The law says those eligible have a “medically determinable physical or mental impairment” that occurred before the age of 26. This includes intellectual and/or developmental disabilities, autism, brain injuries before age 26, and other conditions.

The onset must be before the age of 26, but not necessarily the diagnosis. IDD conditions are generally present at birth or in early childhood even if diagnosed later.

Individuals can self-certify that they qualify to open an account. Keep in mind that if the IRS audits for use of an ABLE account, individuals must provide proof of their “medically determinable physical or mental impairment” before age 26. This typically means evidence of a diagnosis by a health-care professional, including mental/cognitive care professionals.

 

Signing Up

Only online signup will be available this week. Paper signup will be available at a later time.

Signup for investment accounts will start January 26.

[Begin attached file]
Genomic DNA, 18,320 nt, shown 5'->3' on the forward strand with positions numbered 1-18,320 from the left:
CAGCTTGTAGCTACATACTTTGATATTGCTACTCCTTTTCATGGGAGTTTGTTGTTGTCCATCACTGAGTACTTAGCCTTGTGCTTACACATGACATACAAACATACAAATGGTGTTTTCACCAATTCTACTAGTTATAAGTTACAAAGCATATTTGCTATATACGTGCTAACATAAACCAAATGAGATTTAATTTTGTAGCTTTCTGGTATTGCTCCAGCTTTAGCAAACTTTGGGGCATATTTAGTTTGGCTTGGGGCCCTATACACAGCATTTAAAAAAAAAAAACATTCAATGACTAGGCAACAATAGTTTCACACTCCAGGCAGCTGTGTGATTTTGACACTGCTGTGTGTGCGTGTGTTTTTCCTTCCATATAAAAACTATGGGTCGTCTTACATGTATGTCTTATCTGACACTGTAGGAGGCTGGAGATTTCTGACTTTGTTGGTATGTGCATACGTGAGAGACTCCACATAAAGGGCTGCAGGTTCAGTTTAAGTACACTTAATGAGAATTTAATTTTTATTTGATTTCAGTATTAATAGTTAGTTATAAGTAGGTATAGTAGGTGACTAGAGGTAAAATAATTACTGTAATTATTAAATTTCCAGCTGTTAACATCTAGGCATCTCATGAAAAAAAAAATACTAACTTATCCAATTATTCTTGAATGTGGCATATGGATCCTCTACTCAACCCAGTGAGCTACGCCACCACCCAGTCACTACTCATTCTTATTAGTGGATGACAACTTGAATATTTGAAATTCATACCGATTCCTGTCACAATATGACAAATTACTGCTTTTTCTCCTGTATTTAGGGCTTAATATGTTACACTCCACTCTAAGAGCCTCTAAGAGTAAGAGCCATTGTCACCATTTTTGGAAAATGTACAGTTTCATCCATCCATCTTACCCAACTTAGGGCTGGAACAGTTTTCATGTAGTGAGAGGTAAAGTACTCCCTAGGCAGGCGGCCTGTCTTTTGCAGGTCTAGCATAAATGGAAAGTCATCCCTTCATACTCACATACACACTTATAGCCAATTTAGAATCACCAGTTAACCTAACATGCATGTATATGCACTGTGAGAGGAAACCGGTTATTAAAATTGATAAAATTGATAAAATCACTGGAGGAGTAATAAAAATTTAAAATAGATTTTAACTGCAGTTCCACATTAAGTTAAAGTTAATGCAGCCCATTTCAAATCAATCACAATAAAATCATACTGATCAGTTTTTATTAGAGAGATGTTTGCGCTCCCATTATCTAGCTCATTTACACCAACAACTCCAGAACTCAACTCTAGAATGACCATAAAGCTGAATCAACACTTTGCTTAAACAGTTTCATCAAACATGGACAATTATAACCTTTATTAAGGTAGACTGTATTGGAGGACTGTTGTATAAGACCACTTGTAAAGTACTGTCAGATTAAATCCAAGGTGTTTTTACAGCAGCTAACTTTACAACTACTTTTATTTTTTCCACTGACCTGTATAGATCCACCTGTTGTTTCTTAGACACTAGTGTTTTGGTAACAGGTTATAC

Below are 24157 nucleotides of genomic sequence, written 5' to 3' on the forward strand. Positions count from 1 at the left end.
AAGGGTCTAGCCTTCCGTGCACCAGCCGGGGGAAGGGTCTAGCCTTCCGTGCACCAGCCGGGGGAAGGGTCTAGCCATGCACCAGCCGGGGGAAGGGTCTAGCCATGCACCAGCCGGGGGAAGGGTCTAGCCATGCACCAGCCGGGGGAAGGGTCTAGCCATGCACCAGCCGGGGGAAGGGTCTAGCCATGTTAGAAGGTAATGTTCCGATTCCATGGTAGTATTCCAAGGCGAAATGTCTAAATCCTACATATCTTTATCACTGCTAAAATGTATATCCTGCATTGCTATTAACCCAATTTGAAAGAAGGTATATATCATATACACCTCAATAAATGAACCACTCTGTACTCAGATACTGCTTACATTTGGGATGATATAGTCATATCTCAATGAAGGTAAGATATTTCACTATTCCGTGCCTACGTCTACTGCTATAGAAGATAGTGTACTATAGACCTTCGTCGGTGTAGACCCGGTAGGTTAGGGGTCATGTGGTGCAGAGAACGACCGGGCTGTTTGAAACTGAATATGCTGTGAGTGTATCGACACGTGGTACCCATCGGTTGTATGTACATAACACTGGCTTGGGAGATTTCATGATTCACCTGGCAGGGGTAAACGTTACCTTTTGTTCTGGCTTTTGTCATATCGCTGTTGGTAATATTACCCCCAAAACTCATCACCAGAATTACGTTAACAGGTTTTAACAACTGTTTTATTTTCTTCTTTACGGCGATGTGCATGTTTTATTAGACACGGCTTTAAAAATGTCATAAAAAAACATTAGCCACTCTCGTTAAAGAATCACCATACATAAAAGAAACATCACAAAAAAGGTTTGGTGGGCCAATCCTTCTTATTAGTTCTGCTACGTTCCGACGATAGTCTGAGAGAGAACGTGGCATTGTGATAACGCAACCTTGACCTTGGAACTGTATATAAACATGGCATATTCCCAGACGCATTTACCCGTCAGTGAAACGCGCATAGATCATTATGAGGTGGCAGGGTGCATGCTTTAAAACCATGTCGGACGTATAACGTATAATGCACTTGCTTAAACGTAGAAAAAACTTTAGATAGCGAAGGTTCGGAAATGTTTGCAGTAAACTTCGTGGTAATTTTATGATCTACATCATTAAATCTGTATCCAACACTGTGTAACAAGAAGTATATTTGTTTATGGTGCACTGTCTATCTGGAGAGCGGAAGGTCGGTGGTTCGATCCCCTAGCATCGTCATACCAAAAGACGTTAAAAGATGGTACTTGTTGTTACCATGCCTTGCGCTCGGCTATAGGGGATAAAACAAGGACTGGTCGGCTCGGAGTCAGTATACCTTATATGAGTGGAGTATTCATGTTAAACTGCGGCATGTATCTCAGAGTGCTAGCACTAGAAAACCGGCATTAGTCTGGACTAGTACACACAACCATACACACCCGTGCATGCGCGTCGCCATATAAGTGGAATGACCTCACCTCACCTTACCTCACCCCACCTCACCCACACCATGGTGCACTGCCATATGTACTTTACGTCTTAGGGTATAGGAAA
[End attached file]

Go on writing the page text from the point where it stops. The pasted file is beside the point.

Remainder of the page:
Signup for debit cards and “checking” type accounts will be an option after March 31. If you plan to move money in and out of the account to pay for weekly or monthly expenses, a debit or checking option may be best. There are no additional fees for debit and checking options. Debit cards will be able to withdraw funds through Allpoints ATMs as well. See NC.SaveWithABLE.com for more info.

Customer-service staff can assist with online signup.

Paper statements can be requested; the default for accounts is electronic delivery of account statements.

 

Contributions and Income

Contributions can be one-time, recurring, or from payroll deposit.